Command vs Command

After an interesting meeting in new company I decided to make a quick review of Command concept from different point of views. First of all, there is the classic Command design pattern by Gang of Four. On the other hand, we have more and more popular subject of Command-Query Responsibility Segregation, which is inspired by good old Command-Query Separation (but not same thing, Wikipedia is wrong). When you design a system, you might need to make sure that you and your teammates are on the same page.

In this case, let’s make sure that we all know the difference between these two concepts of Command:

GoF Command Pattern

In this pattern, we have some abstraction of Command which represents a contract of unknown behavior. For example (in Java):

public interface Command
  void execute();

Any behavior that fits this interface can be represented as a class extending our interface.

public class RemoveAllExpiredProductsCommand implements Command
  public void execute()
    // logic, delegation, whatever works for you

We can now have many objects of type Command and queue them, or, for example, attach to different executors to make dynamic customizable UI. There are many other appliances of this pattern, but in order to make sense out of it, let’s sum up how it works:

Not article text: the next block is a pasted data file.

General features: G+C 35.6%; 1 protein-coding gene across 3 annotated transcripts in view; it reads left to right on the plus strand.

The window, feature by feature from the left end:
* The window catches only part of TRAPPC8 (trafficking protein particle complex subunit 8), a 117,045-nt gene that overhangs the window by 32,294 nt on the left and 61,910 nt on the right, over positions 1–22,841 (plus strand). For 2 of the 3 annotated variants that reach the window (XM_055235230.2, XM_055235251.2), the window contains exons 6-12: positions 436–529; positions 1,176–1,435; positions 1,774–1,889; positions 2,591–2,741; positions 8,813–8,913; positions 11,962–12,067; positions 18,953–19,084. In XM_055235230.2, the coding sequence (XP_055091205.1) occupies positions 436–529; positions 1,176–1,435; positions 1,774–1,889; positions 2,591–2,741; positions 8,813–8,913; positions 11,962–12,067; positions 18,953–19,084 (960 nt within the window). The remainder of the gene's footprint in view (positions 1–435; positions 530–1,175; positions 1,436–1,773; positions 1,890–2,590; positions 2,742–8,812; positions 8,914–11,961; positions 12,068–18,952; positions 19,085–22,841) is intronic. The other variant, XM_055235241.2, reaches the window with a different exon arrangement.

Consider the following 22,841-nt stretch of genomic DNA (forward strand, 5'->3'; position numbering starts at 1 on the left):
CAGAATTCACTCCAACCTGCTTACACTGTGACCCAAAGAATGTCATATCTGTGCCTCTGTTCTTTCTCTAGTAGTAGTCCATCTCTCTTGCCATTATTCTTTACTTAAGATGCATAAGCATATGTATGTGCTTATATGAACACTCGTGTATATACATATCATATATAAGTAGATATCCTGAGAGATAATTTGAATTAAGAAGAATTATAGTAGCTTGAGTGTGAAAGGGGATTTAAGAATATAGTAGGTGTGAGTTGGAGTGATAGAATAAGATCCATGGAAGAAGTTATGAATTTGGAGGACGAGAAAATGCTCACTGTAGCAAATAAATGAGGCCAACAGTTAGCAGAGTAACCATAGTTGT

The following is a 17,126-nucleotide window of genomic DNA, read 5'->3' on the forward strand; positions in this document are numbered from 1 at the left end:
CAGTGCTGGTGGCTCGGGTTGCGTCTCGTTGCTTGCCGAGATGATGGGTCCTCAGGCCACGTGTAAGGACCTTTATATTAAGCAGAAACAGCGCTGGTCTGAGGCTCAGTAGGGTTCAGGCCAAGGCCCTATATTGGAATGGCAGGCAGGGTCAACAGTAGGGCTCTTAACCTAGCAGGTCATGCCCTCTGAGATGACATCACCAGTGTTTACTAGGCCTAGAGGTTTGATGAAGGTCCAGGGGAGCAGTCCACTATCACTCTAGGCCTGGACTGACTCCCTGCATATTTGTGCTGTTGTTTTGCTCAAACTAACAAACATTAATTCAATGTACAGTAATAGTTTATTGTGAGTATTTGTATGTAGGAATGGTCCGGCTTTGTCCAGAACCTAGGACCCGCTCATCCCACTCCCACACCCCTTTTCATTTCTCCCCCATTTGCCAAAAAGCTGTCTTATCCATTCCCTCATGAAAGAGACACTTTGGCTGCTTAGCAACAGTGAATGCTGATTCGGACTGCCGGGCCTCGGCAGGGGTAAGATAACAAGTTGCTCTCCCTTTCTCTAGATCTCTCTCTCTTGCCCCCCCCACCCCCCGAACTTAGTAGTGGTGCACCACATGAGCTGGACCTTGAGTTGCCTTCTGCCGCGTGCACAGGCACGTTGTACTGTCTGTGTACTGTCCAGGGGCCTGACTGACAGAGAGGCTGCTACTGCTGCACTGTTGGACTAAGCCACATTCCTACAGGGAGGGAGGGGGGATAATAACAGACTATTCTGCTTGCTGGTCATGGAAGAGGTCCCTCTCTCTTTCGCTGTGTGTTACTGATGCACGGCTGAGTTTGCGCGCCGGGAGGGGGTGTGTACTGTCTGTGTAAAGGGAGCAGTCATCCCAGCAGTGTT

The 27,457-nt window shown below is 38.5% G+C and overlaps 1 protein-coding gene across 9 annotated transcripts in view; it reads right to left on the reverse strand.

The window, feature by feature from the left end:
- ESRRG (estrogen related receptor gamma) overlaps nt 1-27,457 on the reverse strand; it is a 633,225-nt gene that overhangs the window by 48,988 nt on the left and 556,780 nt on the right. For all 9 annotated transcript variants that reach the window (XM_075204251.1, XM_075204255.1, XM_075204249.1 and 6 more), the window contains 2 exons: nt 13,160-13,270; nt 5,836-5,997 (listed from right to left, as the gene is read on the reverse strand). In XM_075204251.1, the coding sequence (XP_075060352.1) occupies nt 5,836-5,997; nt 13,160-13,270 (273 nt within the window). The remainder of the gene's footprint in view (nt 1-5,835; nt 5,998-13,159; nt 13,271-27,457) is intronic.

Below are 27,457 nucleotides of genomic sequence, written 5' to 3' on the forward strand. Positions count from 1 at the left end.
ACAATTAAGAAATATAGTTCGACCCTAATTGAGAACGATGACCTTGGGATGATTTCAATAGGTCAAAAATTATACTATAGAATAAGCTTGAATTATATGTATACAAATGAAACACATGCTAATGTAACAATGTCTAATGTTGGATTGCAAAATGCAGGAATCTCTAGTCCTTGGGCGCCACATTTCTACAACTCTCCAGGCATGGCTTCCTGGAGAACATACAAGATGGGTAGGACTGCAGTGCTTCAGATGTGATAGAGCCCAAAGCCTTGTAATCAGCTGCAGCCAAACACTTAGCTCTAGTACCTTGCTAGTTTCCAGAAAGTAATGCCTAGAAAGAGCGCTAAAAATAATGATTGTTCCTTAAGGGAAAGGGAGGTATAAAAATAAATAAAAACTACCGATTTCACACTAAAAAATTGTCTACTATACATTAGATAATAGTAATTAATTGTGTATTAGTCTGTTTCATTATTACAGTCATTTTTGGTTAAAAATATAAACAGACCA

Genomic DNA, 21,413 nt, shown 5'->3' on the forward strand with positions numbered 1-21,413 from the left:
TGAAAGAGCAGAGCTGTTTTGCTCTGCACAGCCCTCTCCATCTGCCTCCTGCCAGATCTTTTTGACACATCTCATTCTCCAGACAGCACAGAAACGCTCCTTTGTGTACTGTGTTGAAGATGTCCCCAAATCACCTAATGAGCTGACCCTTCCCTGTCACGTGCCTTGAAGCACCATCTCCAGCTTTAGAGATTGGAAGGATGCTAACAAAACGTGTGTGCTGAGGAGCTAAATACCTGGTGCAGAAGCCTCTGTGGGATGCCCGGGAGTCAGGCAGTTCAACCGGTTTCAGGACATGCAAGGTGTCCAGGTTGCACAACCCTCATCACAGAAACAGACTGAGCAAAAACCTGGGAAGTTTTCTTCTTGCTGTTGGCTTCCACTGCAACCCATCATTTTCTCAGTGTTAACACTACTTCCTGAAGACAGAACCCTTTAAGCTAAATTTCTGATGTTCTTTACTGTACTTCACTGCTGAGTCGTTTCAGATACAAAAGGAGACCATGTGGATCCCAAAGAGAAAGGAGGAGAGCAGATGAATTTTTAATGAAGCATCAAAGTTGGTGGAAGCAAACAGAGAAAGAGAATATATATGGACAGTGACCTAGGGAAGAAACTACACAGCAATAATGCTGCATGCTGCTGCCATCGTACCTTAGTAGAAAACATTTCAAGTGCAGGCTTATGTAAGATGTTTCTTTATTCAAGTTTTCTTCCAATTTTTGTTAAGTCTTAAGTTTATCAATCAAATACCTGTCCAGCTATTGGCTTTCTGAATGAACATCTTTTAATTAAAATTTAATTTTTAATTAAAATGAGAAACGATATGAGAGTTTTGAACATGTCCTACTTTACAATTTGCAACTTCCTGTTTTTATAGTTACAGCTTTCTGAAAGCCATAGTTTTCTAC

• Each command implements same interface with a simple method to fire
  • Each commands represents a behavior

Command in CQRS

In CQRS, a Command means something different. It’s mostly a simple value object representing data, not behavior. Example:

public class RemoveAllExpiredProductsCommand implements Serializable
  private Date expirationLimit;

  public RemoveAllExpiredProductsCommand(Date expirationLimit)
    this.expirationLimit = expirationLimit;

  public void getExpirationLimit()
    return new Date(expirationLimit.getTime()); // hello, shitty Java time API

Now our Command is just a sad kind of “struct“, so we could implement it much easier with, for example, Scala case class and get free getters, equals+hashCode and immutability (still, watch out for Date class). Let’s leave this subject for now. In order to execute a concrete behavior, we get such object and throw it into a generic listener, who is capable of finding an appropriate Command Handler. Such handler can then deal with logic or delegation:

public class RemoveAllExpiredProductsCommandHandler implements CommandHandler<RemoveAllExpiredProductsCommand>
 public void handle(RemoveAllExpiredProductsCommand command)
   // proper handling

So, to sum up:

  • Command is a dumb DTO-like structure representing execution request parameters
  • Command Handler is responsible for capturing our DTO and it represents the behavior

If you want to build your model using DDD and CQRS then you are looking for the DTO+Handler option. Here’s github link to a good example in Java. It clearly fits architectural ideas and well-known building blocks from this realm, where a Command encapsulating behavior (the GoF option) is a nice pattern but can be confusing inside a domain where normally the behavior is implemented within entities, services and other blocks designated for that purpose.

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